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'Deeply Alarmed' UN Calls On Tehran To Halt Imminent Execution Of Iranian-Swedish Doctor

Ahmadreza Djalali with his wife, Vida Mehrannia.

The United Nations says it is "deeply alarmed" by the imminent execution in Iran of Swedish-Iranian doctor and academic Ahmedreza Djalali, and called for an immediate halt to it.

Liz Throssell, spokeswoman for the UN High Commissioner for Human Rights, said in a statement on May 17 that the authorities in Tehran should revoke Djallali's death sentence immediately.

Djalali, a medical doctor and lecturer at the Karolinska Institute in Stockholm, was arrested in Iran in 2016 during an academic visit. Jalali specializes in disaster relief and has taught at European universities. Rights groups have condemned his detention.

He was accused of providing information to Israel to help it assassinate several senior nuclear scientists.

Iran has threatened to execute him by May 21.

"Use of the death penalty for espionage offenses is incompatible with international human rights law. Countries that have not yet abolished the death penalty may only impose it for the 'most serious crimes,' which is interpreted as crimes of extreme gravity involving intentional killing," Throssell said in the statement.

Many Western groups say the threat to execute Djalali is tied to the current trial of an Iranian in Stockholm for his alleged role in the mass execution and torture of political prisoners at an Iranian prison in the 1980s.

Tehran has denied the cases, which have strained relations between Iran and Sweden, are linked.

Iranian Film Workers Arrested, Homes Raided

Iranian director Mohammad Rasoulof poses during a photocall at the 70th Cannes Film Festival in May 2017.

A renowned Iranian filmmaker has said that the offices and homes of several filmmakers and other industry professionals were raided and some of them arrested in recent days.

Mohammad Rasoulof made the comments on Instagram late on May 14, posting a statement signed by dozens of movie industry professionals.

The statement also claimed that security forces confiscated film production equipment during the raids. It condemned the actions and called them "illegal."

In a separate Instagram post, Rasoulof identified two of the detained filmmakers as Firouzeh Khosravani and Mina Keshavarz. Rasoulof himself was not targeted in the recent raids.

There were no immediate comments from the Iranian authorities on the raids, and no additional details were immediately available.

Rasoulof won the Berlin Film Festival's top prize in 2020 for his film There Is No Evil. The film tells four stories loosely connected to the themes of the death penalty in the Islamic republic and personal freedoms under oppression.

Rasoulof was sentenced to a year in prison shortly after receiving the award, but his lawyer appealed the sentence. He has been banned from making films and traveling abroad.

Iran occasionally arrest activists in cultural fields over alleged security violations.

Iran's conservative authorities have long viewed many cultural activities as part of a "soft war" by the West against Iran and an attempt to tarnish the country's Islamic beliefs.

Based on reporting by AP

Iranian Lawmaker Reports Death Of Protester In Rallies Against Price HIkes

Soaring Bread Prices Trigger Street Protests In Iran
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An Iranian lawmaker has confirmed the death of a street protester in recent rallies in Khuzestan Province in the southwest of the country.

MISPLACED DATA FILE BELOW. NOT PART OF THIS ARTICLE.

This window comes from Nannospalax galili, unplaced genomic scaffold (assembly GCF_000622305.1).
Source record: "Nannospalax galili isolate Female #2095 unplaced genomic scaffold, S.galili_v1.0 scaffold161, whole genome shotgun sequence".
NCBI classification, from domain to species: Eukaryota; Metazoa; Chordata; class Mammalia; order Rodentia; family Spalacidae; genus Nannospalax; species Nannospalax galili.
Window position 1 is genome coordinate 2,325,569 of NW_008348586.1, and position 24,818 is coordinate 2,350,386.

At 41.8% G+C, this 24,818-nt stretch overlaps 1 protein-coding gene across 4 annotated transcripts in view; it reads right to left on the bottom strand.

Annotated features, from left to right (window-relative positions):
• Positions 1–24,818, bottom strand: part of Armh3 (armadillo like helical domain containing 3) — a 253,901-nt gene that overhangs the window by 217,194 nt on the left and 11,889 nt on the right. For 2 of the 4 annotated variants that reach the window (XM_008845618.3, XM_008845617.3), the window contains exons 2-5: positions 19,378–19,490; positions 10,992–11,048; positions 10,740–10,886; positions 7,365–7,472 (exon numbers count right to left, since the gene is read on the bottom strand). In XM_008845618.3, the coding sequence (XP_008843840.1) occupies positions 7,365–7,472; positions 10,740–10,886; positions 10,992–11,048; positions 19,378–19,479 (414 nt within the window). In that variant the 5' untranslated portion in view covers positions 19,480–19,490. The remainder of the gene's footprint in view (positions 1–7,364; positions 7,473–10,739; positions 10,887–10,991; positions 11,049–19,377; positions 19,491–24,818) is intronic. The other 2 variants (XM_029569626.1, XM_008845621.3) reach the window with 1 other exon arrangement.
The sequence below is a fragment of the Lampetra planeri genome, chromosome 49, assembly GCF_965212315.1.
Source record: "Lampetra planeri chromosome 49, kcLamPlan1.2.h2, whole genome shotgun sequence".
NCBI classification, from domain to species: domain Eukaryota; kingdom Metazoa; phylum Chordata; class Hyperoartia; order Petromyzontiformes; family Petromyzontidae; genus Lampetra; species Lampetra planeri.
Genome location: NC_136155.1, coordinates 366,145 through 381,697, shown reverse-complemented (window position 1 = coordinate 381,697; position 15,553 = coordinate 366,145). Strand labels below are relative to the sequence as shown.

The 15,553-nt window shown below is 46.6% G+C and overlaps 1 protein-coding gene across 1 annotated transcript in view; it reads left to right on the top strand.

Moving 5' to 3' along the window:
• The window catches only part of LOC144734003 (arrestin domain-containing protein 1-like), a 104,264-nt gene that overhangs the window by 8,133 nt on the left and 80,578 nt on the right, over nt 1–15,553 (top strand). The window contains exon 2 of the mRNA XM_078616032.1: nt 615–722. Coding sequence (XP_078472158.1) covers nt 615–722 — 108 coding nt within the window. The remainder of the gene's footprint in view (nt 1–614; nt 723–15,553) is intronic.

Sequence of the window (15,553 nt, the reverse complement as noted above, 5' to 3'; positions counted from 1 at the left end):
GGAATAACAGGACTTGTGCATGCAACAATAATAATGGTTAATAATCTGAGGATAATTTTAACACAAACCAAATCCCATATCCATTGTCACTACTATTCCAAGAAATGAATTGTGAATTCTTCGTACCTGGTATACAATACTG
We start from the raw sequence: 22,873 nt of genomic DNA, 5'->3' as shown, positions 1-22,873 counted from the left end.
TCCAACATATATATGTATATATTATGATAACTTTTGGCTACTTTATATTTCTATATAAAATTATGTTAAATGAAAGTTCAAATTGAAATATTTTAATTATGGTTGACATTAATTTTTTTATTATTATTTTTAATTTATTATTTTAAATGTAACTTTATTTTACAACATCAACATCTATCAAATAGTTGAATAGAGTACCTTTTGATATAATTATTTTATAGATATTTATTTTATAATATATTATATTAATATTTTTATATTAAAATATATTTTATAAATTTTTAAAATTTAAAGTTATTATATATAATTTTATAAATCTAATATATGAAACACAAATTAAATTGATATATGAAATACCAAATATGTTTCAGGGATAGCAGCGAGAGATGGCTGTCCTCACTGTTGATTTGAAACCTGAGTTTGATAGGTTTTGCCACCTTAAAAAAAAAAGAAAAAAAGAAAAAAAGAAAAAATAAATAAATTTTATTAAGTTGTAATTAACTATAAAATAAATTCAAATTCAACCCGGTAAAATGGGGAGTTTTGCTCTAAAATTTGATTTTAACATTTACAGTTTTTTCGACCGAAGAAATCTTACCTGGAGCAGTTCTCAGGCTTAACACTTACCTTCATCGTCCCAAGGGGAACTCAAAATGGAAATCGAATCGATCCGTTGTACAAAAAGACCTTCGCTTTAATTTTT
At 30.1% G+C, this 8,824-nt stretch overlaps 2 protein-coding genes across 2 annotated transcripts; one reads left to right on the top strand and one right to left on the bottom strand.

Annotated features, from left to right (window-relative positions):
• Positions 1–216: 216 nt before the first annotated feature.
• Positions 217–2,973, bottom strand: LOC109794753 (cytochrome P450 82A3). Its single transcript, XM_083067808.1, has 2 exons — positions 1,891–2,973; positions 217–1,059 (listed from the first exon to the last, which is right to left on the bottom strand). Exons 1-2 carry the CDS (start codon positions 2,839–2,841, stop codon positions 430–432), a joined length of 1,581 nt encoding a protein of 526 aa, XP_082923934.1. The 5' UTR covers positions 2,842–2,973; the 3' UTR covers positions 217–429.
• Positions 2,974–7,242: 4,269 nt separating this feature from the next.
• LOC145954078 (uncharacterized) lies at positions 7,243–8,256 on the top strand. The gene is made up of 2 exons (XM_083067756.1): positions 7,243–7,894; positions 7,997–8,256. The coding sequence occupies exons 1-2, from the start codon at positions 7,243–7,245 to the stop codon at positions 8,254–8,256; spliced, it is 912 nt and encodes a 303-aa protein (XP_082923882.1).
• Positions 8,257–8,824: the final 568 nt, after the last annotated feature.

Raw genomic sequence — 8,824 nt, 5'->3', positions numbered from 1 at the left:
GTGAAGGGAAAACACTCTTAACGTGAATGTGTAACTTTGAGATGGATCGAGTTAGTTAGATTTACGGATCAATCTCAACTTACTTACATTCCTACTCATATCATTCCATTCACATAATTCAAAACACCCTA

Seyed Ahmad Avaei was quoted by the semiofficial ILNA news agency on May 14 as saying that the person was a resident of the city of Andimeshk, although he did not disclose the age or gender of the victim.

Iranian state media reported on May 13 that authorities had arrested at least 22 people who had been protesting against price hikes in subsidized food staples in two cities in the southwest of the country.

President Ebrahim Raisi this week announced a series of economic measures, including cutting subsidies and increasing the prices of several staples such as flour and cooking oil.

Iranians reacted to the expected price hikes by taking to the streets in several cities in the southwestern province of Khuzestan, the official government news agency IRNA reported on May 13, where the government has reportedly imposed a near-total shutdown of mobile Internet services for the past week.

Amateur videos posted on social media showed protests in Dezful and Mahshahr, where protesters chanted against Raisi and Iran’s Supreme Leader Ali Khamenei.

Some reports suggested that security forces had used tear gas to disperse the protesters.

Street protests were also reported in Andimeshk, the capital city of the western province of Chaharmahal and Bakhtiari.

With reporting with AFP and AP

Iranian Filmmaker Said Held In Evin Prison Amid Reports Of Other Recent Detentions

The Art Of Living In Danger was about her own grandmother's tragic life and suicide after being forced to marry at a young age.

Internationally recognized Iranian documentary filmmaker Mina Keshavarz is being held in Tehran’s Evin prison on unknown charges, a reliable source with knowledge of the case has told RFE/RL in response to questions about Keshavarz's whereabouts.

The information follows reports of security raids involving Keshavarz and another documentarist and the disappearance of another prominent Iranian, all in the past week.

Iranian authorities have not commented on the presumed arrests.

Previous reports said Keshavarz and fellow documentary filmmaker Firouzeh Khosravani were arrested on May 10 in Tehran after their homes were raided by security forces who confiscated personal belongings.

Those reports suggested Khosravani was also taken to Evin prison, where authorities routinely take political prisoners and a source of years of allegations of torture and other prisoner abuse.

On May 9, photographer Reihaneh Taravati was reportedly arrested in the Iranian capital, also on unclear charges.